Last updated
on 21-01-2010
at 12:00 PM


Last night I tried installing HIDPoint, a neat app for linux that’s supposed recreate Logitech’s SetPoint software, which doesn’t run on linux, so that you can correctly set various settings for your mice and keyboards. Turns out, it’s a disaster. I spent about half an hour this morning trying to uninstall the damn thing over SSH. Although their website looks fairly pro, compared to the rest of the open source crowd’s stylings, the program is badly written, doesn’t use package management (even though you inform it of your distribution) and just doesn’t work.

It’s quite upsetting just because I really like Logitech hardware; I’ve got a DiNovo Edge keyboard (which is great, and beautiful) and an MX Revolution mouse, replacing the VX Nano I broke a few weeks back. Pro-tip, if your mouse wheel starts to get slow (very annoying given Logitech’s neat ‘endless smooth scroll’ thing all their new mice do), don’t try dripping bicycle grease into the gaps. It just makes the wheel stop working…

Anyway, yes, HIDPoint. After a reboot my keyboard didn’t work any more at all, and my mouse buttons began acting strange, apparently because neither the mouse nor the keyboard (both of which are on their supported devices list) were detected. This doesn’t seem to be a problem unique to me or my hardware. Going further there’s even an option to manually select your mouse and keyboard from a list, but it still didn’t get me anywhere.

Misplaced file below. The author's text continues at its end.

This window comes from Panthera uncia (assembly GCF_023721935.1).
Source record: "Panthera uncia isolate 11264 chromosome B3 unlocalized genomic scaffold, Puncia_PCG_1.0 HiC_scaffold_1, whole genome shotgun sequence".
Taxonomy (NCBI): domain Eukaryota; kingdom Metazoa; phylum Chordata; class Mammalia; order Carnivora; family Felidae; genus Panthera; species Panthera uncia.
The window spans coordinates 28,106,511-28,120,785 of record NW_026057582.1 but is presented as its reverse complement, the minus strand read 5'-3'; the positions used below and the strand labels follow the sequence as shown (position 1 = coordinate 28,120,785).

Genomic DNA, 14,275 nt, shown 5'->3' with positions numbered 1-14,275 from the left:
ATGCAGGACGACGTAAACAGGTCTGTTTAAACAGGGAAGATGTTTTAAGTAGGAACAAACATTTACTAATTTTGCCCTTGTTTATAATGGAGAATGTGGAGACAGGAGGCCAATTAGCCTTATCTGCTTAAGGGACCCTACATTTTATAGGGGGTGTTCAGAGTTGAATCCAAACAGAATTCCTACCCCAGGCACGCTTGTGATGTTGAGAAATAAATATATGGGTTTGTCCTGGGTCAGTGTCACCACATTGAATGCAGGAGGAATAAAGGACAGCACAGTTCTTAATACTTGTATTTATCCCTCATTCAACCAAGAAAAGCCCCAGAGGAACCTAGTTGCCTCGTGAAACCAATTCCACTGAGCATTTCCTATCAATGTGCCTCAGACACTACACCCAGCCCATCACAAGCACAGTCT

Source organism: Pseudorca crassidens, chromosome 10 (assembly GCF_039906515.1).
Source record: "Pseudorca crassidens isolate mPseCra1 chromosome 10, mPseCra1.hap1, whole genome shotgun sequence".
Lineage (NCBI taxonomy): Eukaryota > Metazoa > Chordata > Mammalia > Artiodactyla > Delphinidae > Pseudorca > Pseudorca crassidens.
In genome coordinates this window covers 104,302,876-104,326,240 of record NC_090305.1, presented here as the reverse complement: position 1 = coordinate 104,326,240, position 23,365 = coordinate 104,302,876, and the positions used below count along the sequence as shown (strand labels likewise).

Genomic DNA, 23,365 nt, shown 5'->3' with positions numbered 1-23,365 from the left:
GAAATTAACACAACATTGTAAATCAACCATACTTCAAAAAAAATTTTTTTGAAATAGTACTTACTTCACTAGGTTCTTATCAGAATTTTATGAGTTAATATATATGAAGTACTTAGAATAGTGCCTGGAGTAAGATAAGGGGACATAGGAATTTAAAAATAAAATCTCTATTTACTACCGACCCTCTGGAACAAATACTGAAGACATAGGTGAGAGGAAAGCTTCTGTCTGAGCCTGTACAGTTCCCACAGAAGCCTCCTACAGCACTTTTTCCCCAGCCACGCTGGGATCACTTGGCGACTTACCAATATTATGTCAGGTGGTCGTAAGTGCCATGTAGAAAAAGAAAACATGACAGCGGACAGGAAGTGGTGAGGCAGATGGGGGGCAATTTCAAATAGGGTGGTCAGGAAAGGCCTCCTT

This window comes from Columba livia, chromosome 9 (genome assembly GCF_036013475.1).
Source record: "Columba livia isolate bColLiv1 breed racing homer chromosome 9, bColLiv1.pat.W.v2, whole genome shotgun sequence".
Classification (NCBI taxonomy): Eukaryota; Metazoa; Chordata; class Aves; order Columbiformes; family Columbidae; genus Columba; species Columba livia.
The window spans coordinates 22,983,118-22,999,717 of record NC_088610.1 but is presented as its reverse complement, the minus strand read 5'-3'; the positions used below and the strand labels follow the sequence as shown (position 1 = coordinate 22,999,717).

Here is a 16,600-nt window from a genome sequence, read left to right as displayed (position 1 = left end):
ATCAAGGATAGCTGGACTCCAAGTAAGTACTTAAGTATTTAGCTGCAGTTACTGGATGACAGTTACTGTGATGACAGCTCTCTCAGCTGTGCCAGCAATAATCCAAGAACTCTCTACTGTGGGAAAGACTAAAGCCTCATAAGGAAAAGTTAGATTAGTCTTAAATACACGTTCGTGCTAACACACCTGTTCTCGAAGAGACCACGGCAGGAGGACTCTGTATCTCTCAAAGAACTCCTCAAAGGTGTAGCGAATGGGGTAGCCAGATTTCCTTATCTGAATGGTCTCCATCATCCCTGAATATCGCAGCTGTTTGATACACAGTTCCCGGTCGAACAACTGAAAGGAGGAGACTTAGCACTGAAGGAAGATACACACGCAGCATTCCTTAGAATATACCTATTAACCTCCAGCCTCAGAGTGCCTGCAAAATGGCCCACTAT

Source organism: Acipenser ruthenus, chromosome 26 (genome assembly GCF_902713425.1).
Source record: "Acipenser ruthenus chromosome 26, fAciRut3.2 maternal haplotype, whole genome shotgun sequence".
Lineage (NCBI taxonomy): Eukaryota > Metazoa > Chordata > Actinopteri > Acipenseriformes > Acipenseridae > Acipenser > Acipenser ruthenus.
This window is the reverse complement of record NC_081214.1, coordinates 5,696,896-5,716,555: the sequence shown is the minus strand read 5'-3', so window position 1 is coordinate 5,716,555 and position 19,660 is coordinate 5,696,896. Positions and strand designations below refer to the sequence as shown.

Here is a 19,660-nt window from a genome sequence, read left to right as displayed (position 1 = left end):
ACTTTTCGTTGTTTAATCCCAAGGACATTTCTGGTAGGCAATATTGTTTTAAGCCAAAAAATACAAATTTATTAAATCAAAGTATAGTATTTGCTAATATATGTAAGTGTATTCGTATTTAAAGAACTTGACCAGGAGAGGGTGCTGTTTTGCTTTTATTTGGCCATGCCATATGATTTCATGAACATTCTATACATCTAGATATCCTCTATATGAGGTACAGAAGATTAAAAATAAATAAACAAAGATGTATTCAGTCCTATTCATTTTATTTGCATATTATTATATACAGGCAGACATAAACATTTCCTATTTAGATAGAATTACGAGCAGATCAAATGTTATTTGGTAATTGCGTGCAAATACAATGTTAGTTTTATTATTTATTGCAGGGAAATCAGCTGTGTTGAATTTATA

Eventually I had to SSH in from my laptop and try to uninstall the damn thing. Further annoyance; you can’t easily uninstall from the command line, their script opens up various windows in which you must click ‘next’ before anything happens. It’s not like this was necessary, they didn’t need any input, they just appeared to want to make uninstallation more difficult. They could’ve wrapped it up in a .deb or something, avoided all the work in making an installer, and made it trivial to put in or take out, but apparently that’s madness. You live and learn. After that I had to open up the script and work out what it was doing myself to rip it out, and life got even worse; The uninstall script starts by grepping /etc/issue for ‘Mandriva 2008’, presumably for some special case, and then it starts opening xterms to ask for the sudo password. Basically, HIDPoint is a shining example of how not to do it.